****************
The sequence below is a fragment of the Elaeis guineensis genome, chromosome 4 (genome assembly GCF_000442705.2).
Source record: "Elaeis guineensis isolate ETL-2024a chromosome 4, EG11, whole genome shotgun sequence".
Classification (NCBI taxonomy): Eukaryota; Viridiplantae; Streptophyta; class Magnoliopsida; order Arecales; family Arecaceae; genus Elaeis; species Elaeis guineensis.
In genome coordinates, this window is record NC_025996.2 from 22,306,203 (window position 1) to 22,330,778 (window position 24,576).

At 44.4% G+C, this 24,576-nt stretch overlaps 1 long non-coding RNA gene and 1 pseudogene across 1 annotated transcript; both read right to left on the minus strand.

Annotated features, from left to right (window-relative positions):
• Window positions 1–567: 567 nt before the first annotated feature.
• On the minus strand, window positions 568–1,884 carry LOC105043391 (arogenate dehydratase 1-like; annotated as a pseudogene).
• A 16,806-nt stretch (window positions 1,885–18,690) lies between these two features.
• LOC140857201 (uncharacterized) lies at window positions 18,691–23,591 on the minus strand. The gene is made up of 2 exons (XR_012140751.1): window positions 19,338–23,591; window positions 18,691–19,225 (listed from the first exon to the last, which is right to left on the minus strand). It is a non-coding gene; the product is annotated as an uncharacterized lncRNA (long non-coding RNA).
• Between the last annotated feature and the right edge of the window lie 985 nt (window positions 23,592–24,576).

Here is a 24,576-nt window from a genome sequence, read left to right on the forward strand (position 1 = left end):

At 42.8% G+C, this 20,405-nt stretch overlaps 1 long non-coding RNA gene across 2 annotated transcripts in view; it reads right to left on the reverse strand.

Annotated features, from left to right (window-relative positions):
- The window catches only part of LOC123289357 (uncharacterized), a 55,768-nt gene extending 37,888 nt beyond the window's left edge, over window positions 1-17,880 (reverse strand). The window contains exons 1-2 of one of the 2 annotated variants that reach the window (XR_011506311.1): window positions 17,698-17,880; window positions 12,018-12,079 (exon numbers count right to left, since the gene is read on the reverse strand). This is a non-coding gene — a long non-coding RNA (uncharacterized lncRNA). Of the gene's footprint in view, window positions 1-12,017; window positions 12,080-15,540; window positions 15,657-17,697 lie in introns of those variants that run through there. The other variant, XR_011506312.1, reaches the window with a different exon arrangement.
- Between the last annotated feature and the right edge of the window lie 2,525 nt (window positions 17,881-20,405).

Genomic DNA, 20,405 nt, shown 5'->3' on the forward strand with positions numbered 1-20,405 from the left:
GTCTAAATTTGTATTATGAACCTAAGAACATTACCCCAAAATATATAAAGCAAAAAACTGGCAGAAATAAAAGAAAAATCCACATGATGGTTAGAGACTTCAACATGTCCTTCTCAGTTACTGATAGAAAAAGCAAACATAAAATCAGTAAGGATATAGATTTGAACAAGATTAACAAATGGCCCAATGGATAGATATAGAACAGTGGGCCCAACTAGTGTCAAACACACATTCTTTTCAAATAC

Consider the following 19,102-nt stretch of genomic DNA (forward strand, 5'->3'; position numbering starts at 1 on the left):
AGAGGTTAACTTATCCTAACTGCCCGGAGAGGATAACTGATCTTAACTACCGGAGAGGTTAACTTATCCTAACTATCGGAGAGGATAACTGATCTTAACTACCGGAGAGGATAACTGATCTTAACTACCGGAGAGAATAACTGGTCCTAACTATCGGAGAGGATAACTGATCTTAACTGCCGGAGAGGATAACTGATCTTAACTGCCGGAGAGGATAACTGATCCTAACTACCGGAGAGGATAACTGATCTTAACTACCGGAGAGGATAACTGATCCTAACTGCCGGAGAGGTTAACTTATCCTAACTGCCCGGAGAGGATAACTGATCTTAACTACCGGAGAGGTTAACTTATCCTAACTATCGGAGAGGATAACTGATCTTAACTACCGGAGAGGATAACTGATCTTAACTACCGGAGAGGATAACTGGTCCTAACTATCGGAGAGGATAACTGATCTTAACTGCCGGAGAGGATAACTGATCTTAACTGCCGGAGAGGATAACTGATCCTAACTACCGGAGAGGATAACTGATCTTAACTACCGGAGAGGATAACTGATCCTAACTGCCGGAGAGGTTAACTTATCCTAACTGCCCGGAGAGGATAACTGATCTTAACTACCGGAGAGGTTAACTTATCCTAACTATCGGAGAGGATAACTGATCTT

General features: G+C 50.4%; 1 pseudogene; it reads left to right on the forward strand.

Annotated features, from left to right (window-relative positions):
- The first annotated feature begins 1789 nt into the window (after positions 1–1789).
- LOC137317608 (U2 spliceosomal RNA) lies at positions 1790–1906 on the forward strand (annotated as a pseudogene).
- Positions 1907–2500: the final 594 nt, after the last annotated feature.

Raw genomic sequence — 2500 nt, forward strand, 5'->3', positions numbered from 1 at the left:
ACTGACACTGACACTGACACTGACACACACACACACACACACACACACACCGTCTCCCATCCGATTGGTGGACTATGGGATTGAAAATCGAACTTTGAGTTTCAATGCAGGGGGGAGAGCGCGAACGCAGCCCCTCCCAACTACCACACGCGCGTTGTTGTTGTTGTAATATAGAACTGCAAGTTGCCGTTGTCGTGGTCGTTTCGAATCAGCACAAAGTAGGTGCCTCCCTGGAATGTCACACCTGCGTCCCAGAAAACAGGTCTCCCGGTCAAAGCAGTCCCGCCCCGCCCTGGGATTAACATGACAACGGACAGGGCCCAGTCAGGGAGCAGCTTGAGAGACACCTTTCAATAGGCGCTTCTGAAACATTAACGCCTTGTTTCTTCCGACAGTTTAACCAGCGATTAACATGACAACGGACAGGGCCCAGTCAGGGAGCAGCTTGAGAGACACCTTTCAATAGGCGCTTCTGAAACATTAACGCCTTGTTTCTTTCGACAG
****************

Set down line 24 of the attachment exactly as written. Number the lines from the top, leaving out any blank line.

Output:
- LOC137317608 (U2 spliceosomal RNA) lies at positions 1790–1906 on the forward strand (annotated as a pseudogene).